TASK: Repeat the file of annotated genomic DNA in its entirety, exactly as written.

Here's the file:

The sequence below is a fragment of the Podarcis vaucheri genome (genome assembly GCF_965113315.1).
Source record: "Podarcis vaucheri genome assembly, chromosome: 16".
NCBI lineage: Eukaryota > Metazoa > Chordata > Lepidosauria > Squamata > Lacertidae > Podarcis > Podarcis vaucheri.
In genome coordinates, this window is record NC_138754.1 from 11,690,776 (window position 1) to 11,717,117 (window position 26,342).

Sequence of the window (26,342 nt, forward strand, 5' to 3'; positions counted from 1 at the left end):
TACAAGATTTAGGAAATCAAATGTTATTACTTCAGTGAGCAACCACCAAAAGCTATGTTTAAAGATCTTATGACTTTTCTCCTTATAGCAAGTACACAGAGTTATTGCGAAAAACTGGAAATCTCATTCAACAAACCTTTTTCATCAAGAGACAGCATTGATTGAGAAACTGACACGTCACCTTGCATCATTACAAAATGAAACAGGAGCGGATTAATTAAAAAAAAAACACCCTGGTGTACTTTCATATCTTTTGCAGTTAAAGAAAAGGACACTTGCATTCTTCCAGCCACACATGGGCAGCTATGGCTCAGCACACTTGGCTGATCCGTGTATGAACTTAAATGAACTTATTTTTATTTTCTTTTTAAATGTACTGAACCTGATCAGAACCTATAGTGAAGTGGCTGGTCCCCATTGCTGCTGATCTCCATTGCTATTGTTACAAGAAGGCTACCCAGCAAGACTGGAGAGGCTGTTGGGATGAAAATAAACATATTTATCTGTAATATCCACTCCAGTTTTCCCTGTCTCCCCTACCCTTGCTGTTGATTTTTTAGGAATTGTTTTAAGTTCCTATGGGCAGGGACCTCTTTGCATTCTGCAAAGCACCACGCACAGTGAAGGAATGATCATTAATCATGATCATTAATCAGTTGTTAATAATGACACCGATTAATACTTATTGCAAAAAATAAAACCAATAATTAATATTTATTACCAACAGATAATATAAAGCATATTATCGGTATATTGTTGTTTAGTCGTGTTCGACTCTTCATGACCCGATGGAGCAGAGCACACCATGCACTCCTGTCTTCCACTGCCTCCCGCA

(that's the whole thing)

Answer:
The sequence below is a fragment of the Podarcis vaucheri genome (genome assembly GCF_965113315.1).
Source record: "Podarcis vaucheri genome assembly, chromosome: 16".
NCBI lineage: Eukaryota > Metazoa > Chordata > Lepidosauria > Squamata > Lacertidae > Podarcis > Podarcis vaucheri.
In genome coordinates, this window is record NC_138754.1 from 11,690,776 (window position 1) to 11,717,117 (window position 26,342).

Sequence of the window (26,342 nt, forward strand, 5' to 3'; positions counted from 1 at the left end):
TACAAGATTTAGGAAATCAAATGTTATTACTTCAGTGAGCAACCACCAAAAGCTATGTTTAAAGATCTTATGACTTTTCTCCTTATAGCAAGTACACAGAGTTATTGCGAAAAACTGGAAATCTCATTCAACAAACCTTTTTCATCAAGAGACAGCATTGATTGAGAAACTGACACGTCACCTTGCATCATTACAAAATGAAACAGGAGCGGATTAATTAAAAAAAAAACACCCTGGTGTACTTTCATATCTTTTGCAGTTAAAGAAAAGGACACTTGCATTCTTCCAGCCACACATGGGCAGCTATGGCTCAGCACACTTGGCTGATCCGTGTATGAACTTAAATGAACTTATTTTTATTTTCTTTTTAAATGTACTGAACCTGATCAGAACCTATAGTGAAGTGGCTGGTCCCCATTGCTGCTGATCTCCATTGCTATTGTTACAAGAAGGCTACCCAGCAAGACTGGAGAGGCTGTTGGGATGAAAATAAACATATTTATCTGTAATATCCACTCCAGTTTTCCCTGTCTCCCCTACCCTTGCTGTTGATTTTTTAGGAATTGTTTTAAGTTCCTATGGGCAGGGACCTCTTTGCATTCTGCAAAGCACCACGCACAGTGAAGGAATGATCATTAATCATGATCATTAATCAGTTGTTAATAATGACACCGATTAATACTTATTGCAAAAAATAAAACCAATAATTAATATTTATTACCAACAGATAATATAAAGCATATTATCGGTATATTGTTGTTTAGTCGTGTTCGACTCTTCATGACCCGATGGAGCAGAGCACACCATGCACTCCTGTCTTCCACTGCCTCCCGCA